On the Relationship between Stress and Elastic Strain for Porous and Fractured Rock

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Modeling the mechanical deformations of porous and fractured rocks requires a stress-strain relationship. Experience with inherently heterogeneous earth materials suggests that different varieties of Hook's law should be applied within regions of the rock having significantly different stress-strain behavior, e.g., such as solid phase and various void geometries. We apply this idea by dividing a rock body conceptually into two distinct parts. The natural strain (volume change divided by rock volume at the current stress state), rather than the engineering strain (volume change divided by the unstressed rock volume), should be used in Hooke's law for accurate modeling of the ... continued below

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Liu, Hui-Hai; Rutqvist, Jonny & Berryman, James G. February 25, 2008.

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This article is part of the collection entitled: Office of Scientific & Technical Information Technical Reports and was provided by UNT Libraries Government Documents Department to Digital Library, a digital repository hosted by the UNT Libraries. It has been viewed 16 times . More information about this article can be viewed below.

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Modeling the mechanical deformations of porous and fractured rocks requires a stress-strain relationship. Experience with inherently heterogeneous earth materials suggests that different varieties of Hook's law should be applied within regions of the rock having significantly different stress-strain behavior, e.g., such as solid phase and various void geometries. We apply this idea by dividing a rock body conceptually into two distinct parts. The natural strain (volume change divided by rock volume at the current stress state), rather than the engineering strain (volume change divided by the unstressed rock volume), should be used in Hooke's law for accurate modeling of the elastic deformation of that part of the pore volume subject to a relatively large degree of relative deformation (i.e., cracks or fractures). This approach permits the derivation of constitutive relations between stress and a variety of mechanical and/or hydraulic rock properties. We show that the theoretical predictions of this method are generally consistent with empirical expressions (from field data) and also laboratory rock experimental data.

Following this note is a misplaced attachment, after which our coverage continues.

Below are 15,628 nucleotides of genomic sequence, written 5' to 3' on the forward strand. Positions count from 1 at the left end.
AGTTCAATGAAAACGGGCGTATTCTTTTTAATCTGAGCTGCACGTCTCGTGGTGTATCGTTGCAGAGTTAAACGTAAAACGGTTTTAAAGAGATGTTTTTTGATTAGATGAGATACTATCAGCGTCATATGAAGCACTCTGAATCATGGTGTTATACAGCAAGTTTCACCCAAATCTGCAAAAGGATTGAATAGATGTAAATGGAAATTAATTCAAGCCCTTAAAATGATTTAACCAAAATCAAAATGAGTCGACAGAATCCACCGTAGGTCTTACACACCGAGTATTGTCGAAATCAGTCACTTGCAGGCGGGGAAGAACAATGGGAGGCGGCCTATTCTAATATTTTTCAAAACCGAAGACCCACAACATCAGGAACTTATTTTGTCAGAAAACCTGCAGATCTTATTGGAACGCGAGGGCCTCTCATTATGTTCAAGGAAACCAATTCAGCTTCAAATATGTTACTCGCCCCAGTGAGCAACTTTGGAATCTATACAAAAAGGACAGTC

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  • Journal Name: International Journal of Rock Mechanicals and Mining Science

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  • Report No.: LBNL-178E
  • Grant Number: DE-AC02-05CH11231
  • Office of Scientific & Technical Information Report Number: 948345
  • Archival Resource Key: ark:/67531/metadc897926

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  • February 25, 2008

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  • Sept. 27, 2016, 1:39 a.m.

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  • Sept. 30, 2016, 6:49 p.m.

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Liu, Hui-Hai; Rutqvist, Jonny & Berryman, James G. On the Relationship between Stress and Elastic Strain for Porous and Fractured Rock, article, February 25, 2008; Berkeley, California. (digital.library.unt.edu/ark:/67531/metadc897926/: accessed August 21, 2017), University of North Texas Libraries, Digital Library, digital.library.unt.edu; crediting UNT Libraries Government Documents Department.